High-profile cyberattacks against major corporations and governments may be the ones making the headlines these days but cybercriminals are also still exploiting those basic online scamming techniques they have been perfecting for years. As most people are still unaware or not following basic cybersecurity measures, they keep falling victims of well-known threats and exposing their companies to larger scale attacks.
So if you see yourself (or any of your colleagues) in any of the seven characters I am about to describe, it is time to polish up your personal cybersecurity skills.
#1 You are a clicker
A click may be all it takes to be infected by a virus or redirected to a malicious website and fraudsters are very good at creating content to lure people into clicking. It may look like an important message coming from a person or organisation you know and trust - a technique called spear phishing, or it may just be spam, and all those 'too good to be true' promotions or it can even be a fake survey and prize draw where you willingly give out your personal information.
So before you click, a good precaution is to always hover over a link to check where it leads. You need to read the link carefully and check that it looks legitimate; phishing links will have minor typographical errors in them that will take you to a dummy website where you will be infected with malware or you will be asked to enter personal information. You should also be on the lookout for suspicious behaviours: reputable companies don't normally ask you for passwords or sensitive information, or compose emails with bad grammar and low quality images. If you are in doubt, don't click on it; contact the company directly, or go to their website to check for any alerts.
#2 You ignore updates
Technology companies are continuously investing in making their products less vulnerable to cyberattacks and will release patches and updates to fix any problems they encounter. However, if those updates are not installed by the users, then these users will remain exposed. Internet browsers are a great example of an everyday tool that can be exploited by hackers, and breaches are facilitated by the fact that only 10% of Internet Explorer users are on the latest version.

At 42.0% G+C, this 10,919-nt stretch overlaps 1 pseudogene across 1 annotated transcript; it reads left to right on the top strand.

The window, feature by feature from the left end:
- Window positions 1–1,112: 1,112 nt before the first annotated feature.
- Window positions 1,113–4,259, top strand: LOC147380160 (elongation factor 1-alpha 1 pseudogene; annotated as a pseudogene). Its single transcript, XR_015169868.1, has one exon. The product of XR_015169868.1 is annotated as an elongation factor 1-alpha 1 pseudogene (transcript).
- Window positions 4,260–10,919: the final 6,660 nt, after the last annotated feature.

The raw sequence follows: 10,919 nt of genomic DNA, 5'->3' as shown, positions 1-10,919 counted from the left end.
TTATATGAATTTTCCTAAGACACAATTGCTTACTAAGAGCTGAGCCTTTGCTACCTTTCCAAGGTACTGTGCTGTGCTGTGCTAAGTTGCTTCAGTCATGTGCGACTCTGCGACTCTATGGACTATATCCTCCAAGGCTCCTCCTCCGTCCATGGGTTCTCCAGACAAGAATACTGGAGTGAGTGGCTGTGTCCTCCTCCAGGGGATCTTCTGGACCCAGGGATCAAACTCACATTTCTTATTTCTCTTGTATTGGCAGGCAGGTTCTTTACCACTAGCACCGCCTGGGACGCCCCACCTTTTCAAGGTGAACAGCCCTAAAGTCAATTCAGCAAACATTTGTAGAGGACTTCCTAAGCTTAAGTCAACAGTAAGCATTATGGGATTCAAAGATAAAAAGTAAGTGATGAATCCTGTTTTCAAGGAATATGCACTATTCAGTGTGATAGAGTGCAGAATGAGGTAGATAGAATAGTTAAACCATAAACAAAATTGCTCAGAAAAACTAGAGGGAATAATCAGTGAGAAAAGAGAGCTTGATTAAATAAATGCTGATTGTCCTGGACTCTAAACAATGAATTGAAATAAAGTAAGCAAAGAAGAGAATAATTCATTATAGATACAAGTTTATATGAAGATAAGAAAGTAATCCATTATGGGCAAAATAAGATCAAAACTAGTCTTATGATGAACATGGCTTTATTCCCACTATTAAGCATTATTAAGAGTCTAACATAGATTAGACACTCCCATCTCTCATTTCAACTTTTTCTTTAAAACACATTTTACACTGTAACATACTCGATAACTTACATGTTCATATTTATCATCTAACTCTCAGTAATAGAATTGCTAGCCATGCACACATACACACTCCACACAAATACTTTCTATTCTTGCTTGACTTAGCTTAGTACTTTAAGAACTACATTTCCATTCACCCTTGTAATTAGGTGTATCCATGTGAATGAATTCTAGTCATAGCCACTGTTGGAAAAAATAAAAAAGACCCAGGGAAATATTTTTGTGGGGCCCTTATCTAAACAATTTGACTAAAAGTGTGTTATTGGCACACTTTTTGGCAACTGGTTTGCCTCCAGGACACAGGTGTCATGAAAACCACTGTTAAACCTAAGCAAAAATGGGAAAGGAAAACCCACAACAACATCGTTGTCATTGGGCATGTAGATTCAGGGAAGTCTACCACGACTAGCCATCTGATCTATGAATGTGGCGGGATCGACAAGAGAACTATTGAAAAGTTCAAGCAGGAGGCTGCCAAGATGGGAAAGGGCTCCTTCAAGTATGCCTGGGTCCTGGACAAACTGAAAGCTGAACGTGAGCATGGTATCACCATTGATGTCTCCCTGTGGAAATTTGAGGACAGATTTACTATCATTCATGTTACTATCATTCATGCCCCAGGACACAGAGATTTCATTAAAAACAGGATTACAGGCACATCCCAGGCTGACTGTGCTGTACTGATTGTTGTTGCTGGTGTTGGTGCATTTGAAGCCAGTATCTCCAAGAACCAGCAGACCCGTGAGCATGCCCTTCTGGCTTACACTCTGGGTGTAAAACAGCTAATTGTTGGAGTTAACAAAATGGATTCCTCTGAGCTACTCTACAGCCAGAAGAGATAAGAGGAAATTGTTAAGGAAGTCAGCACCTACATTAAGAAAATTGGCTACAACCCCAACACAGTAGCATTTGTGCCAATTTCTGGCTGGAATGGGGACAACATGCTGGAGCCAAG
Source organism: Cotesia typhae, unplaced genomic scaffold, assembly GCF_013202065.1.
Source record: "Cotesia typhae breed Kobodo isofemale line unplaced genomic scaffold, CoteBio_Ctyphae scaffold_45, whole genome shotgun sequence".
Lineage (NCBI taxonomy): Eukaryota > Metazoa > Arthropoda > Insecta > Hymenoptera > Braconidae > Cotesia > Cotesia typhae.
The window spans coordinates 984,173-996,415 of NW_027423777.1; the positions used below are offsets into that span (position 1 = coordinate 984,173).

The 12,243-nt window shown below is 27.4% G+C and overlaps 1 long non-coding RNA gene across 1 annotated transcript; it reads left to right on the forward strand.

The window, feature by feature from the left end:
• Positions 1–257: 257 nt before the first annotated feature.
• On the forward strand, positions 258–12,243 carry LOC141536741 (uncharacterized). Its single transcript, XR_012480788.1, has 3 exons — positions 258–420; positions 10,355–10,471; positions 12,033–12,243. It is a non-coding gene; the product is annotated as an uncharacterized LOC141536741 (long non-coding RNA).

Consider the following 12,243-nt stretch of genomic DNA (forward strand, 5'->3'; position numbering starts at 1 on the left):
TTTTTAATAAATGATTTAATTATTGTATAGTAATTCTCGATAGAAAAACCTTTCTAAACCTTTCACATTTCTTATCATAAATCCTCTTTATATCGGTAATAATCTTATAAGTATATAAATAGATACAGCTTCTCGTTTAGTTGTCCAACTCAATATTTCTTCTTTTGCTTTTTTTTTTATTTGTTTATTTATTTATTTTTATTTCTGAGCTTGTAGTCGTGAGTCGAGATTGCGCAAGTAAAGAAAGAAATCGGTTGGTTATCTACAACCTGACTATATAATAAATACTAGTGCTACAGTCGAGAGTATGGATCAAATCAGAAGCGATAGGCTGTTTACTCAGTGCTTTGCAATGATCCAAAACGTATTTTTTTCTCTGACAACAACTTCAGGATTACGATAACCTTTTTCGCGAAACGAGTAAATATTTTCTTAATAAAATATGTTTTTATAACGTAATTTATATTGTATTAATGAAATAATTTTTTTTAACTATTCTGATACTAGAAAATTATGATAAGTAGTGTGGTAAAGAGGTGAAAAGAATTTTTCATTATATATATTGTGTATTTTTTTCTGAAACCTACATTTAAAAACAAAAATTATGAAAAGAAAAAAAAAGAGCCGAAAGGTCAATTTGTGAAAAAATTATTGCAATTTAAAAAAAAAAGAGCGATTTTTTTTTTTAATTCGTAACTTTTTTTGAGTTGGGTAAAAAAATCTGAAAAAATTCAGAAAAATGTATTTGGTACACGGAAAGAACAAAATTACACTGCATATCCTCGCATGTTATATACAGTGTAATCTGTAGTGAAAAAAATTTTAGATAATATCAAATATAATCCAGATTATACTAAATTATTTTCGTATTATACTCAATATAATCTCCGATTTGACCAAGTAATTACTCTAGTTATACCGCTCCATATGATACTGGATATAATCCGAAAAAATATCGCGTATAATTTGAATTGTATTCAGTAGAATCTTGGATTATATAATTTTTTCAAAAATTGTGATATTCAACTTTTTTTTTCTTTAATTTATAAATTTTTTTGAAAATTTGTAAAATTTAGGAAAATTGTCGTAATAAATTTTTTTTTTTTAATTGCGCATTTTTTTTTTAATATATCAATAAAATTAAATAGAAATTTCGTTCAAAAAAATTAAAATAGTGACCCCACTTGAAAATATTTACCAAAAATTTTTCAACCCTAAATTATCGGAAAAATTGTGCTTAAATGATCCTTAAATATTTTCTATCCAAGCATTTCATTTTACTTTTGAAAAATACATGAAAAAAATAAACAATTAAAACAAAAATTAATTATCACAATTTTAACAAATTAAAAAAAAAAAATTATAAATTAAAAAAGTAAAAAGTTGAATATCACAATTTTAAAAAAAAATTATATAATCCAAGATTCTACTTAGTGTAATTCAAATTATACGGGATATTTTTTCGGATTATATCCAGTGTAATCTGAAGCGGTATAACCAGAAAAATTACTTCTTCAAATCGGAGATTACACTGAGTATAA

#3 You love free Wi-Fi
Free public Wi-Fi has allowed us to become more connected and avoid substantial data charges, especially when going abroad. But as these connections are openly available to anyone, it is easier for hackers to intercept data that goes through it. So take some precautions such as to avoid online banking, or using your credit card for online payments. If you regularly use public Wi-Fi for work, you may be able to connect to a VPN to make your connection more secure.
#4 You use free apps
If you are a fan of the latest apps, games and gadgets you should be aware that some applications such as free search toolbars or free phone apps may be infected with malware. This allows cybercriminals to collect your data and online activity for malicious purposes in the background, without you ever noticing it. Avoid downloading applications from unknown sources.
#5 You use the same password for everything
Hackers are aware that most people reuse passwords across multiple sites, so they may steal your password from a less secure website and later try it out on popular retailers and social media where you may also have an account, until they gain access to valuable personal, financial or corporate information. The best way to avoid this risk is to use strong passwords that are customised for every website. There are plenty of great tips online on how to create strong and memorable passwords.
#6 You never lock your screen
The easiest way to steal valuable data or invade someone's privacy is to physically access someone's unlocked computer whilst they have stepped away, and then copy their files or visit their password-protected websites to which they are already logged in automatically. It doesn't take any technical skills to do it and unless the criminal is caught on camera, you can't trace the breach back to them. So make sure you are not leaving your cyber front door open.
#7 You share too much online
What is your mother's maiden name? What was the name of your first pet? What is the name of your first school? These are all very standard security questions that allow you to retrieve your password, and the odds are someone could find all these answers on your Facebook profile. If you are an avid social sharer but would like to protect yourself and your company from online threats, you may start by restricting access to your updates to only friends. Have a second look through your profile and reconsider how much of that information could be harmful in the wrong hands.
Also be aware of the terms and conditions of the websites you visit frequently as some of them may be collecting your data and using it for advertising or sharing it with third parties.
Cybersecurity starts with you
As advanced as cybersecurity technology is, what you do is still a great part of this equation. The websites you use and the company you work for may be doing their best to keep data safe but they need all hands on deck. People are still the weakest link in security, and to change this we all need to take ownership and play our parts. Good cyber practices that start at home, with our personal affairs, are likely to extend to our professional lives so stay alert to everyday threats.